they induce would be similar to those shown for solar radiation reduction (Figure 5), since doubled CO2 and a 2 percent solar constant increase yield similar patterns of model response (Hansen et al., 1984).


The different forcings and natural variability discussed above have in many cases different geographical expressions (see, e.g., Figures 2, 3, and 5, and Table 1). For example, the forcing that is of radiative importance globally, such as reduced insolation or continual volcanic-aerosol injections, has a larger impact at inland locations away from the moderating influence of the ocean. In contrast, changes in ocean heat transport and NADW production have maximum influence in coastal locations. The former type of forcing would therefore imply maximum Little Ice Age cooling in central Eurasia, decreasing toward the Atlantic coast, whereas the opposite would prevail if NADW-formation changes were acting alone.

It might therefore appear to be possible to distinguish between them through reference to paleoclimatic data for the last several centuries. A joint NSF/NOAA project, Analysis of Rapid and Recent Climate Change (ARRCC), has begun reconstructing the geographical climate distribution for several time periods during the last few hundred years, with this goal in mind. Worldwide distributions of temperature and precipitation changes will be needed for this purpose. Whether the data are sufficiently comprehensive and accurate remains to be seen.

A complementary approach involves reconstructing the potential climate forcing for this time period, whether it be solar irradiance, volcanic aerosols, trace-gases, or ocean circulation. As noted above, there are many empirical estimates of solar irradiance variations, but they need to be quantified on the basis of physical principles. The actual volcanic-aerosol properties are similarly difficult to constrain (Bradley and Jones, 1992b). It may be possible to deduce ocean-circulation changes through biological/ geochemical studies in high-resolution sediment and coral cores, but that is not yet certain.

With both the climate response and climate forcing somewhat ambiguous for these time periods, in this paper we have had to rely on current climate models to suggest possible links. The major problem here is that we cannot be sure that the models have the proper climate sensitivity, either globally or locally. Analysis of climate forcing on the time scale of glacial/interglacial epochs suggests that we probably know the global sensitivity to within a factor of 2 (Lorius et al., 1990). The shorter-term response is hard to calibrate, and its latitudinal expression is likewise somewhat uncertain, beyond the relative certainty that there is a greater thermal response at high latitudes, especially in winter.

Given the above uncertainties, it does not appear as though we can rule out any of the proposed mechanisms for forcing climate fluctuations on the decade-to-century time scale, although there is so far little proof that any of them has a magnitude sufficient to strongly influence global temperatures. The radiative forcing due to the observed trace-gas increase is the climate perturbation that can be quantified best; our ability to quantify its historical effect is limited by uncertainty in the climate response time, and the potential offsetting influence of increased tropospheric aerosols. From the perspective of recent observations in the current century, it is perhaps more likely that a sustained insolation reduction of 0.25 percent could have occurred (associated with the Maunder Minimum) than that volcanic eruptions on the order of El Chichon could have arisen every five years. However, we do not know how typical this last century is, nor do we know what portion of the estimated larger insolation variations might have occurred at visible wavelengths capable of penetrating to the troposphere. While the unforced variations that arose in the GISS GCM may not ultimately prove to be physically realistic, this does not imply that unforced fluctuations are not possible, with perhaps some feedback involving ocean temperatures that operate on a longer time scale. The results also indicate that global cooling on the order of 0.5°C to 1°C is not sufficient to guarantee cooler temperatures everywhere, since advective changes, perhaps caused by the climate perturbation, can dominate the local response. Therefore, the possibility of global-scale forcings should not be dismissed if local regions of warming are uncovered.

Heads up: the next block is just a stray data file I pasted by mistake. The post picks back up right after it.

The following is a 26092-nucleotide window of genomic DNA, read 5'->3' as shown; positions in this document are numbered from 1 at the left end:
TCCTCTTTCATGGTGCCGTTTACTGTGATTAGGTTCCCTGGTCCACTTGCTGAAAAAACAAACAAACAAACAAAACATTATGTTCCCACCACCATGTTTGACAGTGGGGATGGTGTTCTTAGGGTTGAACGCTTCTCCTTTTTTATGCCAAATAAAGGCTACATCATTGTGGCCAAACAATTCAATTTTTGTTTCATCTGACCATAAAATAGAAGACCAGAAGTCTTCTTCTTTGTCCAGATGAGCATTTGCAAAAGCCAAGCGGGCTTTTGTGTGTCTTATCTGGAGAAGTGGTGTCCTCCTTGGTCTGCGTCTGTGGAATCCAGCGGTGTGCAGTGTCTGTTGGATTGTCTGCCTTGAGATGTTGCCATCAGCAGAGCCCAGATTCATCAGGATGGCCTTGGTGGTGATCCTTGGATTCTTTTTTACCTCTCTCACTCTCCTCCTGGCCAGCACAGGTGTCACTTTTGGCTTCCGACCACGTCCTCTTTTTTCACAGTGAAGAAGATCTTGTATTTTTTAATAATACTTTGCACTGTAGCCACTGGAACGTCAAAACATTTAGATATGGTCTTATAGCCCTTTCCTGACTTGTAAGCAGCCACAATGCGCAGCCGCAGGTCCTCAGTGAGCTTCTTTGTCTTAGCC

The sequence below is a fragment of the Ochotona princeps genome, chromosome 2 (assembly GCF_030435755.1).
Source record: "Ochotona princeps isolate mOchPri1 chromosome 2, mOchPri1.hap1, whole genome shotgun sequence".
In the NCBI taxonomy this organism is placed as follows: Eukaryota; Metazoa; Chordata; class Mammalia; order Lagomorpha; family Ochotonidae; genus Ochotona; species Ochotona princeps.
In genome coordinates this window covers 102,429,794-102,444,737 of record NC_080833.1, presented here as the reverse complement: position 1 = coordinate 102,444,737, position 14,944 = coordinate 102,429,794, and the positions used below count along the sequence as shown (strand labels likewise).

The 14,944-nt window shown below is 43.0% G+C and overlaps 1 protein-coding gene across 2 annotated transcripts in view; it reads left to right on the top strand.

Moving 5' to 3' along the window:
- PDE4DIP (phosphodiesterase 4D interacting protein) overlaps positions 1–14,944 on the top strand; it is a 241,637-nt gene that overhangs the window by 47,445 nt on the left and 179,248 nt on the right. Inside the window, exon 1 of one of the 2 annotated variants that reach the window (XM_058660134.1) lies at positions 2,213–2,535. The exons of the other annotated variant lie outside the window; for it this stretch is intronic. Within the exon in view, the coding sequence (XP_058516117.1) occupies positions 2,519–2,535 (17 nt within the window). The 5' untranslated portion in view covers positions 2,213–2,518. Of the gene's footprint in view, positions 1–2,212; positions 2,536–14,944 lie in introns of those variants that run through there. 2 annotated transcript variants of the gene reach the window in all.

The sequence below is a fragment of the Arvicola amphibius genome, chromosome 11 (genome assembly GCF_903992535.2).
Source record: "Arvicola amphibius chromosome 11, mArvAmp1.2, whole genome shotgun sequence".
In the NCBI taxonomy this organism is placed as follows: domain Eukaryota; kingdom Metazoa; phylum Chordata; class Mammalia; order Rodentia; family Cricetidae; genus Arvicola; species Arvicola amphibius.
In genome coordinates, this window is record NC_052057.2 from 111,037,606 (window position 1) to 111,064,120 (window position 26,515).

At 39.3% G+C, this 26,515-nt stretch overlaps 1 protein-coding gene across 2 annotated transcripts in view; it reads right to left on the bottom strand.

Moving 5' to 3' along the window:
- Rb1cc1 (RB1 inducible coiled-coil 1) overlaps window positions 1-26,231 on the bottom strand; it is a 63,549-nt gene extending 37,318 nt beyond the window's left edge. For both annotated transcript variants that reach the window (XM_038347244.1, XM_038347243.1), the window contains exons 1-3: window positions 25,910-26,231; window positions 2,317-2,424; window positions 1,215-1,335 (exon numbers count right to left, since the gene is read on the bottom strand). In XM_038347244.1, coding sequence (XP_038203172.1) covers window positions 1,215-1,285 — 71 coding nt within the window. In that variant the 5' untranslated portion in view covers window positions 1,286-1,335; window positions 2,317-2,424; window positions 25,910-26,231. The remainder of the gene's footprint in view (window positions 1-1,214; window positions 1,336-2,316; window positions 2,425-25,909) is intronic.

Finally, it is certainly possible to have several of these effects working together. Reductions in high-latitude temperatures associated with volcanic aerosols or diminished insolation, if they are sufficiently large, might have initiated changes in high-latitude deep-water formation, especially in the North Atlantic; however, such variations could simply arise naturally, in conjunction with random atmospheric forcing. The lower concentrations of CO2 and methane found prior to the current anthropogenically influenced levels must have affected the climate system, perhaps preconditioning high-latitude regions, or at least acting in concert with other cooling mechanisms. The search for "the cause" of decade-to-century-scale variability may ultimately uncover a system that responds to a variety of forcings and exhibits unforced variability. The climate record of the past several centuries may be difficult to decipher if we explore it with a strictly linear cause/effect approach.


Modeling studies done in conjunction with the ARRCC project have been supported by the National Science Foun-

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